Stores support the same options, but interleave the data from registers before writing them to memory.

 

Element Types


Loads and stores interleave elements based on the size specified to the instruction. For example, loading two NEON registers with VLD2.16 results in four 16-bit elements in the first register, and four 16-bit elements in the second, with adjacent pairs (even and odd) separated to each register.


 

Changing the element size to 32-bits causes the same amount of data to be loaded, but now only two elements make up each vector, again separated into even and odd elements.


 

Element size also affects endianness handling. In general, if you specify the correct element size to the load and store instructions, bytes will be read from memory in the appropriate order, and the same code will work on little and big-endian systems.


Finally, element size has an impact on pointer alignment. Alignment to the element size will generally give better performance, and it may be a requirement of your target operating system. For example, when loading 32-bit elements, align the address of the first element to at least 32-bits.

 

Single or Multiple Elements


In addition to loading multiple elements, structure loads can also read single elements from memory with deinterleaving, either to all lanes of a NEON register, or to a single lane, leaving the other lanes intact.


The latter form is useful when you need to construct a vector from data scattered in memory.


 

Stores are similar, providing support for writing single or multiple elements with interleaving.

 

Addressing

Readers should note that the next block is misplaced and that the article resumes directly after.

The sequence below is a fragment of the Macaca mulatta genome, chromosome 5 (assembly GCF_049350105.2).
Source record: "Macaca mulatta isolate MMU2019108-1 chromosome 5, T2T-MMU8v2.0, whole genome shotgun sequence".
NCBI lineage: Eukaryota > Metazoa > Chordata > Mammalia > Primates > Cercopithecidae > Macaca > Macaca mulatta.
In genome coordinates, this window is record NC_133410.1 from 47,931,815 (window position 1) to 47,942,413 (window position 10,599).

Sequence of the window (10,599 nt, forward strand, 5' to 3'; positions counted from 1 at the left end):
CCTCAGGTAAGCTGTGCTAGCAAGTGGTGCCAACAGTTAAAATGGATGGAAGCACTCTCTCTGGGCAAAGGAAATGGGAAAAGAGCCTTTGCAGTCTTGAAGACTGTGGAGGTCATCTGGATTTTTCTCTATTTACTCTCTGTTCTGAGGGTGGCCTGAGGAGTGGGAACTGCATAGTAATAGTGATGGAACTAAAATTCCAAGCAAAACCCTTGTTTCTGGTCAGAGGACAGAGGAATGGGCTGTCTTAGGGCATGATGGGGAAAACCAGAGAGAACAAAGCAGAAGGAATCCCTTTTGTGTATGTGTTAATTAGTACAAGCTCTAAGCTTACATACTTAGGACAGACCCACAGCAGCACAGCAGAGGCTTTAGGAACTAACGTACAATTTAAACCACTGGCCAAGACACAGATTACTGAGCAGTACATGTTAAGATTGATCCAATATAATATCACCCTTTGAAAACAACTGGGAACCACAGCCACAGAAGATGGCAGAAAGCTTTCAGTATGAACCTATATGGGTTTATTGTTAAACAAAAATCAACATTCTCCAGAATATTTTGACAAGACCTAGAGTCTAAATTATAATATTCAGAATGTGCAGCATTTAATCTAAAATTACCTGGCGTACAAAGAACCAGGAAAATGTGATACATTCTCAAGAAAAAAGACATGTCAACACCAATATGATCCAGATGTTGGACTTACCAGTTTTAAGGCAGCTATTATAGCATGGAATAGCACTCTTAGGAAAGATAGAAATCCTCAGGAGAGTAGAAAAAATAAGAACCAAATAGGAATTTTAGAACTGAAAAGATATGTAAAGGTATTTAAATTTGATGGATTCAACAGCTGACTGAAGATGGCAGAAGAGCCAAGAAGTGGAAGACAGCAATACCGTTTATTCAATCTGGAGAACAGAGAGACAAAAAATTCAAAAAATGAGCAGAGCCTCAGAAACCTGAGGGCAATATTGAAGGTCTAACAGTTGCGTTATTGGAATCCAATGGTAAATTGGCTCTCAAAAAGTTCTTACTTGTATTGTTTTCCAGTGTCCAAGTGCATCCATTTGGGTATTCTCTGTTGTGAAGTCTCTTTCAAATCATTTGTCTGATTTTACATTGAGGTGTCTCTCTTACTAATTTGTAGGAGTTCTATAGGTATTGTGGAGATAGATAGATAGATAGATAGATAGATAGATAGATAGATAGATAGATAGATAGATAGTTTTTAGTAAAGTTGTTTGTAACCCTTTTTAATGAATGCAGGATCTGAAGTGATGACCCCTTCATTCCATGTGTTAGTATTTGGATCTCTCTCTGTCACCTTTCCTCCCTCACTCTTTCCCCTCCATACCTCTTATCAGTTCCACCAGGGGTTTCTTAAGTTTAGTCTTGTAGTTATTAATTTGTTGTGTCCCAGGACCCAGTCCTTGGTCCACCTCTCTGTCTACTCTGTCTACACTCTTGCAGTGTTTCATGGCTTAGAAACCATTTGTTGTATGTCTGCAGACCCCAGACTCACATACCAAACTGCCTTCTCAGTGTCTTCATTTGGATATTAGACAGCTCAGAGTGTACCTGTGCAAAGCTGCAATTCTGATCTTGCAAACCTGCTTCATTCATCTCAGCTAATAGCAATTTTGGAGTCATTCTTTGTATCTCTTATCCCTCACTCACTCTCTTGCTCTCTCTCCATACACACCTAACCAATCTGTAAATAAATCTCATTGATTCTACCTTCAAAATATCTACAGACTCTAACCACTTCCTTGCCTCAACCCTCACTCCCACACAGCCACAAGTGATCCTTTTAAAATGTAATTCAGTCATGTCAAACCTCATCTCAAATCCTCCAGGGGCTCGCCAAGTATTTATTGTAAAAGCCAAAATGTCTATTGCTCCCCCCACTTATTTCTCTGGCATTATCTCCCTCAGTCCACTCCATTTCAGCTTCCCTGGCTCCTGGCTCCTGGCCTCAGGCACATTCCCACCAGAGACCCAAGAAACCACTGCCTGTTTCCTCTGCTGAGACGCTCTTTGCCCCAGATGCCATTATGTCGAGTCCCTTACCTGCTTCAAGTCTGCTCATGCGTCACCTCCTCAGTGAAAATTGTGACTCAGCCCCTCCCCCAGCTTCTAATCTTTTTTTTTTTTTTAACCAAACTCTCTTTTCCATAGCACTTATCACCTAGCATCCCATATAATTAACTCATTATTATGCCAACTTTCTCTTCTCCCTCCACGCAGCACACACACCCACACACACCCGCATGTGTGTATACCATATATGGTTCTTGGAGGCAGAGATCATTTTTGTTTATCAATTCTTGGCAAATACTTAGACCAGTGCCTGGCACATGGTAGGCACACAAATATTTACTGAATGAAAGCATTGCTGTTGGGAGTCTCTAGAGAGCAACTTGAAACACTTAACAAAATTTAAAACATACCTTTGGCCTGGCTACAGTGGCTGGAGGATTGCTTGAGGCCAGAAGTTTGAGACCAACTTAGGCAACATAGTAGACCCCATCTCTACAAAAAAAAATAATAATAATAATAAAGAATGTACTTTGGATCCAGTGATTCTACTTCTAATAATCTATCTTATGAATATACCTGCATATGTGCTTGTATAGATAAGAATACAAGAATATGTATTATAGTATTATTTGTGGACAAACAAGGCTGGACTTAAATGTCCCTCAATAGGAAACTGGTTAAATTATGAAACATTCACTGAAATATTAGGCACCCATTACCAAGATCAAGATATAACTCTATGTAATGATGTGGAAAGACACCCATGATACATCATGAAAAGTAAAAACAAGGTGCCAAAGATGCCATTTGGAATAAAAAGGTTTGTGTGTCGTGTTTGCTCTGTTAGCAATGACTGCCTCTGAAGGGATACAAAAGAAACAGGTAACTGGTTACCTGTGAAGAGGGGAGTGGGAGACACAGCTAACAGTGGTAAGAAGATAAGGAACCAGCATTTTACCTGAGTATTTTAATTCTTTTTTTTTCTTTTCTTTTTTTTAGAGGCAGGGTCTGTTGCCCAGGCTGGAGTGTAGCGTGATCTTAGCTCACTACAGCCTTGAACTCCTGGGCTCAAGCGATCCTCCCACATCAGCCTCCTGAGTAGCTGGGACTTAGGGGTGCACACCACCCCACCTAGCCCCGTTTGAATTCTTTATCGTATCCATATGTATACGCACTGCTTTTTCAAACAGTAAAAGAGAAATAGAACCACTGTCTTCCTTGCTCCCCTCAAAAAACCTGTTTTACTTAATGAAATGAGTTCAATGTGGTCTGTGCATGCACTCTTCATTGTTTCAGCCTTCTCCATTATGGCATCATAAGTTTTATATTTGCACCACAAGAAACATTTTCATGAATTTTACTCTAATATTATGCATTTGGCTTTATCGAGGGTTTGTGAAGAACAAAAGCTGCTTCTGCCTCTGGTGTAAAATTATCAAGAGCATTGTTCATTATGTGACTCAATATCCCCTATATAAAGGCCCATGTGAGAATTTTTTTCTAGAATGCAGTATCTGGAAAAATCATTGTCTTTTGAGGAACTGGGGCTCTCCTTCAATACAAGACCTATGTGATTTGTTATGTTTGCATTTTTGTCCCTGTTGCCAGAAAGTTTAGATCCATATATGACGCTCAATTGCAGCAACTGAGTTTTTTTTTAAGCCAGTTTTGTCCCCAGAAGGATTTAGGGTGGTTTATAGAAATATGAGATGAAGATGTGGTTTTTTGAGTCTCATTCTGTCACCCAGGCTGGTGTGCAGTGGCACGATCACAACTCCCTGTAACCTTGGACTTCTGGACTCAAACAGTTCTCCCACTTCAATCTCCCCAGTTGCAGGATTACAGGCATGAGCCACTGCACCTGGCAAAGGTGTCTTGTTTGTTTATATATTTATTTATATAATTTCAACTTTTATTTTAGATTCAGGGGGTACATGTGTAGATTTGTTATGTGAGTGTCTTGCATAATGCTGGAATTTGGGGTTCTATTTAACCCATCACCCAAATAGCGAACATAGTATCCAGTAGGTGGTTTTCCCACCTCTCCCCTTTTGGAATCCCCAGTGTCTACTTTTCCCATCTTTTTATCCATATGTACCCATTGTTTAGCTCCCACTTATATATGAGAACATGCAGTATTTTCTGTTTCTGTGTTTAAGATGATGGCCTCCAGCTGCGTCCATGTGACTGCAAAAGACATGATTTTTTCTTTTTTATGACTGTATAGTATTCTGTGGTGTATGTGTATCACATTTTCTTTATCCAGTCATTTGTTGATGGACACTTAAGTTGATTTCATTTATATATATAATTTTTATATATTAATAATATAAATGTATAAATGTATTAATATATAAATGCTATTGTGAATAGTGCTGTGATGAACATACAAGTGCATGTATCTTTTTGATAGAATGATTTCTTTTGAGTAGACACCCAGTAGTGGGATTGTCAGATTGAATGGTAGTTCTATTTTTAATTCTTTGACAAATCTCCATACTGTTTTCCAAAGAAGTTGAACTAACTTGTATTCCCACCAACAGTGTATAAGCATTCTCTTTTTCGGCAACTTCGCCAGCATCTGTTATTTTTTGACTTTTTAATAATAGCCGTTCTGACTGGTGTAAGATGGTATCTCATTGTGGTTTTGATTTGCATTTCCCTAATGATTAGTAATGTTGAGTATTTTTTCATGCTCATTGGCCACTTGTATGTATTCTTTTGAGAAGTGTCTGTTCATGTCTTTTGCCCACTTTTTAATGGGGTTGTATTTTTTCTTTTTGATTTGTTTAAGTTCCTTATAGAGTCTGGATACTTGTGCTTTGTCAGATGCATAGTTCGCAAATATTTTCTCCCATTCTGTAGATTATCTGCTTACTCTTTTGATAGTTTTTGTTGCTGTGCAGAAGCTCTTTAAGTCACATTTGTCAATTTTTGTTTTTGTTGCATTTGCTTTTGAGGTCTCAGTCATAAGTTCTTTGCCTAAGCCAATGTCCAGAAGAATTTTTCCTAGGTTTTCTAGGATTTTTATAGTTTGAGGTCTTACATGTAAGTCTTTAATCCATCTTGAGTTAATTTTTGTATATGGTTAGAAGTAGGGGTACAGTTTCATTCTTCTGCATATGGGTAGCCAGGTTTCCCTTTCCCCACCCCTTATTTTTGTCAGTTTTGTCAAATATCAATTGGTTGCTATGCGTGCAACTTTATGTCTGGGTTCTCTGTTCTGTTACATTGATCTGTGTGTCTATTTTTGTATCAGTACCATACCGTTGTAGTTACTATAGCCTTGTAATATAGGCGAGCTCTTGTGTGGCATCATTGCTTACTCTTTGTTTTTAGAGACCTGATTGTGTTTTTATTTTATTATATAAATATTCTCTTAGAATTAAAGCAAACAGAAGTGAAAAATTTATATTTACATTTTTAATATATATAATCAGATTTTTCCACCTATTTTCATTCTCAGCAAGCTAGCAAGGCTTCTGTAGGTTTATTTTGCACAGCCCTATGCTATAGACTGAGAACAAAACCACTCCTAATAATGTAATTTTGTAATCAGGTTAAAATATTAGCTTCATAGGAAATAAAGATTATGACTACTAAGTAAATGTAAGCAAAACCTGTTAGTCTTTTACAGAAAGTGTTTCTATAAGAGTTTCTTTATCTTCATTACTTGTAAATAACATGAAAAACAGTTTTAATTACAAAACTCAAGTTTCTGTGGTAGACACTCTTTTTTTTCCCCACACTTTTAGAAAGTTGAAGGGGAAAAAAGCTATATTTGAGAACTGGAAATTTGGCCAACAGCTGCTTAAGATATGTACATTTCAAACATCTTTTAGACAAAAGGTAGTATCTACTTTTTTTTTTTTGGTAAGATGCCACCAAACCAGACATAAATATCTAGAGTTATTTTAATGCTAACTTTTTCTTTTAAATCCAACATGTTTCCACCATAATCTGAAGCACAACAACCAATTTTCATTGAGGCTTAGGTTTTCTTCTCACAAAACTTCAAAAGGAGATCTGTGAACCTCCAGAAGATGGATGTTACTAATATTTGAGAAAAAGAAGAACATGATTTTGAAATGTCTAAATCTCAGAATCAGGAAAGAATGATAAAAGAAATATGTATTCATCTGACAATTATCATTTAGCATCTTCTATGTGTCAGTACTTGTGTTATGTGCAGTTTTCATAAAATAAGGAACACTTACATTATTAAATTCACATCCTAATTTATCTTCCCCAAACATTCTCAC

Structure load and store instructions support three formats for specifying addresses.

 

  • Register: [ {,:}]

    This is the simplest form. Data will be loaded and stored to the specified address.
  • Register with increment after: [{,:}]!

    Use this to update the pointer after loading or storing, ready to load or store the next elements. The increment is equal to the number of bytes read or written by the instruction.
  • Register with post-index: [{,:}],

    After the memory access, the pointer is incremented by the value in register Rm. This is useful when reading or writing groups of elements that are separated by fixed widths, eg. when reading a vertical line of data from an image.


You can also specify an alignment for the pointer passed in Rn, using the optional : parameter, which often speeds up memory accesses.

 

Other Loads and Stores

 

We have only dealt with structure loads and stores in this post. NEON also provides:

 

  • VLDR and VSTR
    to load or store a single register as a 64-bit value.
  • VLDM and VSTM
    to load multiple registers as 64-bit values. Useful for storing and retrieving registers from the stack.

 

For more details on supported load and store operations, see the ARM Architecture Reference Manual. Detailed cycle timing information for the instructions can be found in the Technical Reference Manual for each core.

 

In the next post, we will look at efficiently handling arrays with lengths that are not a multiple of the vector size.